Mercedes F1 boss Toto Wolff has accused Christian Horner of "moaning" after the Red Bull team principal called for Formula 1 to equalise engines.
Red Bull, who use Renault engines, had a poor weekend at the season-opening Australian Grand Prix, with one car lapped and the other retiring.
Wolff's team took a one-two with Lewis Hamilton and Nico Rosberg in Australia.
He said Red Bull and engine supplier Renault should "get their heads down and work hard and sort it out".
"Is it healthy to have this? The FIA have an equalisation mechanism within the rules," Horner had said. "They perhaps need to look at it."
Wolff, whose team won 16 of the 19 races last year, responded to the claim by saying: "If you come into F1 and you try to beat each other or perform at the highest level and equalisation is what you need after the first race and you cry out after the first race, it is not how we have done things in the past and not how we have moaned."
The FIA is not expected to make any moves to appease Red Bull.
Horner was referring to appendix four of the sporting regulations, which is to do with engine homologation.
It contains what is known as the "fair and equitable rule". But this was entered in the rules to allow flexibility over new manufacturers entering F1, not equalising existing engines.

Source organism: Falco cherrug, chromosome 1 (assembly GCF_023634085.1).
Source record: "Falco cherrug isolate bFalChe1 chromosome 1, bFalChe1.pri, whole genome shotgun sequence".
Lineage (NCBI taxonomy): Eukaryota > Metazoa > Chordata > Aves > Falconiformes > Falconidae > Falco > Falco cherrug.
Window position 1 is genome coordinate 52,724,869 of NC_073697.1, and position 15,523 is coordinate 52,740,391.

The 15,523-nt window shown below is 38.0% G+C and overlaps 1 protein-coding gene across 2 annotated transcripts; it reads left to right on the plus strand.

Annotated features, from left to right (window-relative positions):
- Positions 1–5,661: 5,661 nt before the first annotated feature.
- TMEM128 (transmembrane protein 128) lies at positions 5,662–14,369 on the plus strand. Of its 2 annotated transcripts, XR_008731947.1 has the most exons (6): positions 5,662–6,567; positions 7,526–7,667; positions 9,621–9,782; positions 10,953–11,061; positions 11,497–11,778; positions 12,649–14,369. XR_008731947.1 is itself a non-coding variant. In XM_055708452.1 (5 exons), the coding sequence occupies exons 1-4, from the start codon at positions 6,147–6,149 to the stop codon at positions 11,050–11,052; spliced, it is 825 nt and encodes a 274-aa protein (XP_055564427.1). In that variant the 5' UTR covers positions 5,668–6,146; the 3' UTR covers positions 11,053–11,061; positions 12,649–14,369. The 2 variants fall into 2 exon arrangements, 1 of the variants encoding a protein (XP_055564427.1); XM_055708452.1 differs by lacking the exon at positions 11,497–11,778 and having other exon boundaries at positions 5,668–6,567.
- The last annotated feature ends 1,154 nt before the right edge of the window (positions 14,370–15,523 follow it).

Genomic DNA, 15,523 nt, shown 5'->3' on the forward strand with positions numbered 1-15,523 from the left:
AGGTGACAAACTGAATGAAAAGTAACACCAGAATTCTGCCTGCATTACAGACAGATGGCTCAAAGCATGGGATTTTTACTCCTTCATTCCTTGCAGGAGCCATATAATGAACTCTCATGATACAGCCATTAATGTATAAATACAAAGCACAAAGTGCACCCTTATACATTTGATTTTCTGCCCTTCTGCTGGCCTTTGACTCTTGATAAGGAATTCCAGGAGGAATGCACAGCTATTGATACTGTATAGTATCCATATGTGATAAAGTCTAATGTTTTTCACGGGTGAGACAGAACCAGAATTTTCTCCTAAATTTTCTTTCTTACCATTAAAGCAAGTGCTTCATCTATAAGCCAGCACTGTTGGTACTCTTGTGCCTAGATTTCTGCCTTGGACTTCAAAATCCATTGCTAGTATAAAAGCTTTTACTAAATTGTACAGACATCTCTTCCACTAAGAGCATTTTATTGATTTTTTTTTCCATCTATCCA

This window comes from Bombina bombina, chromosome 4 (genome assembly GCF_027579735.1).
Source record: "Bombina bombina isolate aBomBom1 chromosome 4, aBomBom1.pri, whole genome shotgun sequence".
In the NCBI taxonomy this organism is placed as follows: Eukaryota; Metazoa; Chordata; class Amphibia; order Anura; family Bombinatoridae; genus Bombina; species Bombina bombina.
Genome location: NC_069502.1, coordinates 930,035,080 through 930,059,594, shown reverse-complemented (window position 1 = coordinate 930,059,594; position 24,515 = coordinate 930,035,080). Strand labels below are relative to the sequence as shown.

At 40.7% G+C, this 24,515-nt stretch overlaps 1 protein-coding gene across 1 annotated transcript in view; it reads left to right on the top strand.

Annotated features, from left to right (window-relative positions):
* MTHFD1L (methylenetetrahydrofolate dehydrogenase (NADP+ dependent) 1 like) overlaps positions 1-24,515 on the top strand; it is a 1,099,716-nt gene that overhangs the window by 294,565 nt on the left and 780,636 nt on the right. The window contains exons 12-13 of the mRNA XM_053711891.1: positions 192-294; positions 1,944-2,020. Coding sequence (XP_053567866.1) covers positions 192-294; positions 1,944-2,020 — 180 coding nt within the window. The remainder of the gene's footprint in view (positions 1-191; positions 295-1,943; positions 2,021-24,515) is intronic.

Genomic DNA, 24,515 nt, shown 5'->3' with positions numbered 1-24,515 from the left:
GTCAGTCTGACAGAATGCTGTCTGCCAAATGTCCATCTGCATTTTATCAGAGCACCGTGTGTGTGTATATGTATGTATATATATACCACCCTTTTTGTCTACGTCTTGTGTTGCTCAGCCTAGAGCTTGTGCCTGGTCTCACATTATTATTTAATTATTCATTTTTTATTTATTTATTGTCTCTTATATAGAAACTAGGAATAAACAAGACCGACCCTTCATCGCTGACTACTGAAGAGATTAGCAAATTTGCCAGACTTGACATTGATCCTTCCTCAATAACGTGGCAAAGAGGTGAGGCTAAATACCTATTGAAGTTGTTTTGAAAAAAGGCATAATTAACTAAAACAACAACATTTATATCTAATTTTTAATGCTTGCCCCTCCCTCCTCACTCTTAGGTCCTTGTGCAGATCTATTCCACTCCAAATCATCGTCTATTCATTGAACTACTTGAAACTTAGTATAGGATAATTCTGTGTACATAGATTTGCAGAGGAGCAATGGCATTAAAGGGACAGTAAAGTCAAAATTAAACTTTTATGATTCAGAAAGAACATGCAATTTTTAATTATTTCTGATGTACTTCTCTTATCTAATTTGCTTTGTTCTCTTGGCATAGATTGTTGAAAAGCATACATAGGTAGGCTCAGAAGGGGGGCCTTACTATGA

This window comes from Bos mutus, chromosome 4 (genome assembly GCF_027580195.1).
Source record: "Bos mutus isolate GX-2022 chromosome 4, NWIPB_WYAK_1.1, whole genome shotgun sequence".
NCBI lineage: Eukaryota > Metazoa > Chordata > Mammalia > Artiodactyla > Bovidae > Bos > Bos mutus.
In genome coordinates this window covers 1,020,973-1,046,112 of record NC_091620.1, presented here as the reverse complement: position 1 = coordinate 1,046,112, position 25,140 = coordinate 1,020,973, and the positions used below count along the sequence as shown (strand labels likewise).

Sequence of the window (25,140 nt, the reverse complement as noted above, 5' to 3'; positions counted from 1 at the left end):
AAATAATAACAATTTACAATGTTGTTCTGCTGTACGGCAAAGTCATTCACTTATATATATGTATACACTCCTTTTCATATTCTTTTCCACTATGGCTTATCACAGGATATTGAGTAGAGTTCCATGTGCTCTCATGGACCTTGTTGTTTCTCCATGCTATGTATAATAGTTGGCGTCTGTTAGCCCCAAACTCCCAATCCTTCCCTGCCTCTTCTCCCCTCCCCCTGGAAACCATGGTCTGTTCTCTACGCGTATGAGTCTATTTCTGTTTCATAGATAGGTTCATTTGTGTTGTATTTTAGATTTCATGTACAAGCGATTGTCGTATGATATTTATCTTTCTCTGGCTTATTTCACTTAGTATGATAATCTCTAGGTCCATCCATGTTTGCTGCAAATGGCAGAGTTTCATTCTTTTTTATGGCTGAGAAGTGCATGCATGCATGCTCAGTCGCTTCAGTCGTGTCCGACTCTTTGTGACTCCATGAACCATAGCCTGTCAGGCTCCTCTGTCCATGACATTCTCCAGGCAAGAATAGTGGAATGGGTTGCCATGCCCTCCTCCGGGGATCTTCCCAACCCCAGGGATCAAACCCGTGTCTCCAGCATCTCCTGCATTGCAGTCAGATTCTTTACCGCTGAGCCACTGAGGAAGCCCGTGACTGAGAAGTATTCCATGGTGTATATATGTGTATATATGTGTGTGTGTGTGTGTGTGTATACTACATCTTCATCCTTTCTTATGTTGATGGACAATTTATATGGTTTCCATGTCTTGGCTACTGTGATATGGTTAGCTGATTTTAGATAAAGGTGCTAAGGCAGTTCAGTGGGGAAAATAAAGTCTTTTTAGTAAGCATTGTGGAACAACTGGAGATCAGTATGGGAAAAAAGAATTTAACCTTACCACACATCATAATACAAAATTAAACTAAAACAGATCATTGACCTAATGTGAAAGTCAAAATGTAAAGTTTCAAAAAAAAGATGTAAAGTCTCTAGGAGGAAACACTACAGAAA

Horner has been trying to persuade the FIA to use it against Mercedes since last year, so far with no success.
Horner said that the Renault engine used by Red Bull in Australia had less performance than the one they used at the final race of the 2014 season.
The engine also had major problems with reliability and driveability.
Horner described the situation as "frustrating", adding: "It's been a very tough weekend for Renault. The engine is just quite undriveable.
"You can see Ferrari have made a step forward and Renault at this stage appear to have made a retrograde step."
He said Renault were "probably 100bhp down on Mercedes".
And he implied Renault did not know how to solve their problems.
"With any problem, first of all you have to understand what the problem is in order to be able to address it. Until they get to the bottom of what the issues are it is going be very difficult to address that."
Red Bull were barely any more competitive than their junior team Toro Rosso, which is the only other team with a Renault engine but runs on about half the parent team's budget.
Asked whether it was a concern that the Toro Rosso car appeared to be as good as the Red Bull, Horner said: "Not really because it masks so many things to do with corner entry, corner exit, degradation, slip angle of the tyre.
"You're not able to drive the car properly. You then start moving your brake balance around to try to compensate. So you are so far away from optimum. you start to lose temperature in brakes. Then the tyres aren't working as they should. It's a spiralling effect."
"They are struggling the same amount [with the engine]. It is just having a more dramatic effect on our car."